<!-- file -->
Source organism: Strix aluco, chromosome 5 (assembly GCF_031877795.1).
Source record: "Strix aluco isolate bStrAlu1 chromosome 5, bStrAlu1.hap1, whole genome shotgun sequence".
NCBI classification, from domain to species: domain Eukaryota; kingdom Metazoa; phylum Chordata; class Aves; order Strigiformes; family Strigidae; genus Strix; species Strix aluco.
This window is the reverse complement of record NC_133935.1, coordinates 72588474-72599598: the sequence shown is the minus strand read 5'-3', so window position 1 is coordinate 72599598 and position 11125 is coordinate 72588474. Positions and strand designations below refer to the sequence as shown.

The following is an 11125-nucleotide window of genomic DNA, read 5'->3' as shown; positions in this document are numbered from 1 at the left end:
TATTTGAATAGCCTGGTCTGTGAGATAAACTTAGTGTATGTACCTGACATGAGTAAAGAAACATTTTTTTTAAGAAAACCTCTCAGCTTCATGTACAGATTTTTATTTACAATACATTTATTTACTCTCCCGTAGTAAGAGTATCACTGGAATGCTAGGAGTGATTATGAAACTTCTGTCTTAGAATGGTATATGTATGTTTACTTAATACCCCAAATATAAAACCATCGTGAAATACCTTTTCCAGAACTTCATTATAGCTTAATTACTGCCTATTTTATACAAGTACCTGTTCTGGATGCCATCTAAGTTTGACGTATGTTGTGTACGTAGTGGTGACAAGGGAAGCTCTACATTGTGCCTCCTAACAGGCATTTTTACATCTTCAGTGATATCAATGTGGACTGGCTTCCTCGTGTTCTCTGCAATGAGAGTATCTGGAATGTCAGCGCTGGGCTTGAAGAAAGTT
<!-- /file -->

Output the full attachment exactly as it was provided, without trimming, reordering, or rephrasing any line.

Source organism: Strix aluco, chromosome 5 (assembly GCF_031877795.1).
Source record: "Strix aluco isolate bStrAlu1 chromosome 5, bStrAlu1.hap1, whole genome shotgun sequence".
NCBI classification, from domain to species: domain Eukaryota; kingdom Metazoa; phylum Chordata; class Aves; order Strigiformes; family Strigidae; genus Strix; species Strix aluco.
This window is the reverse complement of record NC_133935.1, coordinates 72588474-72599598: the sequence shown is the minus strand read 5'-3', so window position 1 is coordinate 72599598 and position 11125 is coordinate 72588474. Positions and strand designations below refer to the sequence as shown.

The following is an 11125-nucleotide window of genomic DNA, read 5'->3' as shown; positions in this document are numbered from 1 at the left end:
TATTTGAATAGCCTGGTCTGTGAGATAAACTTAGTGTATGTACCTGACATGAGTAAAGAAACATTTTTTTTAAGAAAACCTCTCAGCTTCATGTACAGATTTTTATTTACAATACATTTATTTACTCTCCCGTAGTAAGAGTATCACTGGAATGCTAGGAGTGATTATGAAACTTCTGTCTTAGAATGGTATATGTATGTTTACTTAATACCCCAAATATAAAACCATCGTGAAATACCTTTTCCAGAACTTCATTATAGCTTAATTACTGCCTATTTTATACAAGTACCTGTTCTGGATGCCATCTAAGTTTGACGTATGTTGTGTACGTAGTGGTGACAAGGGAAGCTCTACATTGTGCCTCCTAACAGGCATTTTTACATCTTCAGTGATATCAATGTGGACTGGCTTCCTCGTGTTCTCTGCAATGAGAGTATCTGGAATGTCAGCGCTGGGCTTGAAGAAAGTT